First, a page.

More than 57,000 veterans have been waiting for up to three months for medical appointments, the Veterans Affairs Department said in a wide-ranging audit released Monday. An additional 64,000 who enrolled for VA health care over the past decade have never been seen by a doctor, according to the audit.
The audit found that four percent of appointments were scheduled more than 30 days after they were requested. At the West L.A. VA, that number was six percent, more than 5,000 appointments. The average time a new patient was asked to wait for an appointment at the L.A. facility is about 56 days.
The Loma Linda and Long Beach VAs did better than the national average on appointment wait times, according to the audit.
At Loma Linda, three percent of appointments — about 1,800 — were scheduled for more than 30 days later. The facility had an average new patient wait time of nearly 44 days.
At the Long Beach VA, only one percent of appointments — about 650 — were for more than 30 days later. Long Beach's average wait time for new patient appointments was about 34 days.
The Long Beach VA did not fare as well in the audit when it came to how many veterans who enrolled for care never got an appointment over the past ten years. That number was nearly 2,200 in Long Beach.
At the L.A. VA, 500 did not get seen over the past ten years, and at the Loma Linda facility the number was nearly 150.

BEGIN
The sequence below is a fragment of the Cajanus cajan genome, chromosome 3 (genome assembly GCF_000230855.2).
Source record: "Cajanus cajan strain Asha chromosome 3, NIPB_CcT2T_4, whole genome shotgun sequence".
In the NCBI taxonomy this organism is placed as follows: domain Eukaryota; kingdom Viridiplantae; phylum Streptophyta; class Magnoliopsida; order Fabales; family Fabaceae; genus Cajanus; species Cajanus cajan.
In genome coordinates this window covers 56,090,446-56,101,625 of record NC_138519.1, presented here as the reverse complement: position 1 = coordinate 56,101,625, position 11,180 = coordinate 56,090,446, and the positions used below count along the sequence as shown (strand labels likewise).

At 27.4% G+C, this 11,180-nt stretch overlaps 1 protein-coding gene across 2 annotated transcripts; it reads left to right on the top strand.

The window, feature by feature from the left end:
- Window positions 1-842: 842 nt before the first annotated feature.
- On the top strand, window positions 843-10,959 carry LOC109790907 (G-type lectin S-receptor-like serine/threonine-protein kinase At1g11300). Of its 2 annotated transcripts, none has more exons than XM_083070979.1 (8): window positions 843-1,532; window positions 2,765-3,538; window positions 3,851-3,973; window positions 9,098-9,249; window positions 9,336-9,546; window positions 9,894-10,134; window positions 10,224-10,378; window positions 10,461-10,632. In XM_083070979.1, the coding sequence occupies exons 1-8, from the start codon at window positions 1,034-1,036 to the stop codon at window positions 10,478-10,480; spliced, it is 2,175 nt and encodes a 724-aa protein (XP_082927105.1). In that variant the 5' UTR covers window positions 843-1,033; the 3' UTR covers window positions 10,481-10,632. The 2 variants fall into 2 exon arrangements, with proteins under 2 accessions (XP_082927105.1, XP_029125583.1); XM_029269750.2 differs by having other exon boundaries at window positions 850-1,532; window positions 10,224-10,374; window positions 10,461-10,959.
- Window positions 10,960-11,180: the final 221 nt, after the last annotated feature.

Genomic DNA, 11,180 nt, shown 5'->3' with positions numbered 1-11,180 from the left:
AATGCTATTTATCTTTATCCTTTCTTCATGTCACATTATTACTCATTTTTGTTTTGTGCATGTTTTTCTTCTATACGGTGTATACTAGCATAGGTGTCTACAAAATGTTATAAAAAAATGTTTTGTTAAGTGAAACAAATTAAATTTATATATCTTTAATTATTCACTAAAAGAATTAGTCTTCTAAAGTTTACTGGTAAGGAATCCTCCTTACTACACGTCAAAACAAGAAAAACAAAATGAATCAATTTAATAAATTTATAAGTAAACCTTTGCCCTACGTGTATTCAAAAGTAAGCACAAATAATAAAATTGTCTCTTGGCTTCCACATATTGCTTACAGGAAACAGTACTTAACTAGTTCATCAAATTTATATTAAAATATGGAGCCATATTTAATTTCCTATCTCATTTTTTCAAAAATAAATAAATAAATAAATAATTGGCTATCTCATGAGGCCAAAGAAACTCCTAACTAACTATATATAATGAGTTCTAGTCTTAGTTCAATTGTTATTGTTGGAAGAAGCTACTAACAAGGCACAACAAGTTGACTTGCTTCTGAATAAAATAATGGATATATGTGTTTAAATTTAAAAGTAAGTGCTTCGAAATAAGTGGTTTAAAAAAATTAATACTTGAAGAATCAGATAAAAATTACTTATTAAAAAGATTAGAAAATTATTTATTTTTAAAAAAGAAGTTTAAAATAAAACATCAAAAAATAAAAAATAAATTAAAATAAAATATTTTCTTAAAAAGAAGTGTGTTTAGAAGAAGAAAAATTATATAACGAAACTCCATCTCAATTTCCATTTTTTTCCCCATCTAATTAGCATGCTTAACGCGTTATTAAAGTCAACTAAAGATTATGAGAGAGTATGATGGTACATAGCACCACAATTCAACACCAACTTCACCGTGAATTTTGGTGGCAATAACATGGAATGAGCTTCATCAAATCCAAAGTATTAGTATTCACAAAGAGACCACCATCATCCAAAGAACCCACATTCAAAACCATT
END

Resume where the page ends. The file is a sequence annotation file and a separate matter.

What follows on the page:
The audit is the first nationwide look at the VA network in the uproar that began with reports two months ago of patients dying while awaiting appointments and of cover-ups at the Phoenix VA center. Examining 731 VA hospitals and large outpatient clinics, the audit found long wait times across the country for patients seeking their first appointments with both primary care doctors and specialists.
The audit said a 14-day target for waiting times was "not attainable," given growing demand for VA services and poor planning. It called the 2011 decision by senior VA officials setting it, and then basing bonuses on meeting the target "an organizational leadership failure."
The audit is the third in a series of reports in the past month into long wait times and falsified records at VA facilities nationwide. The controversy forced VA Secretary Eric Shinseki to resign May 30. Shinseki took the blame for what he decried as a "lack of integrity" in the sprawling system providing health care to the nation's military veterans.
The audit released Monday said 13 percent of VA schedulers reported getting instructions from supervisors or others to falsify appointment dates in order to meet on-time performance goals. About 8 percent of schedulers said they used alternatives to an official electronic waiting list, often under pressure to make waiting times appear more favorable.
Acting VA Secretary Sloan Gibson said the audit showed "systemic problems" that demand immediate action. VA officials have contacted 50,000 veterans across the country to get them off waiting lists and into clinics, Gibson said, and are in the process of contacting an additional 40,000 veterans.
This story has been updated.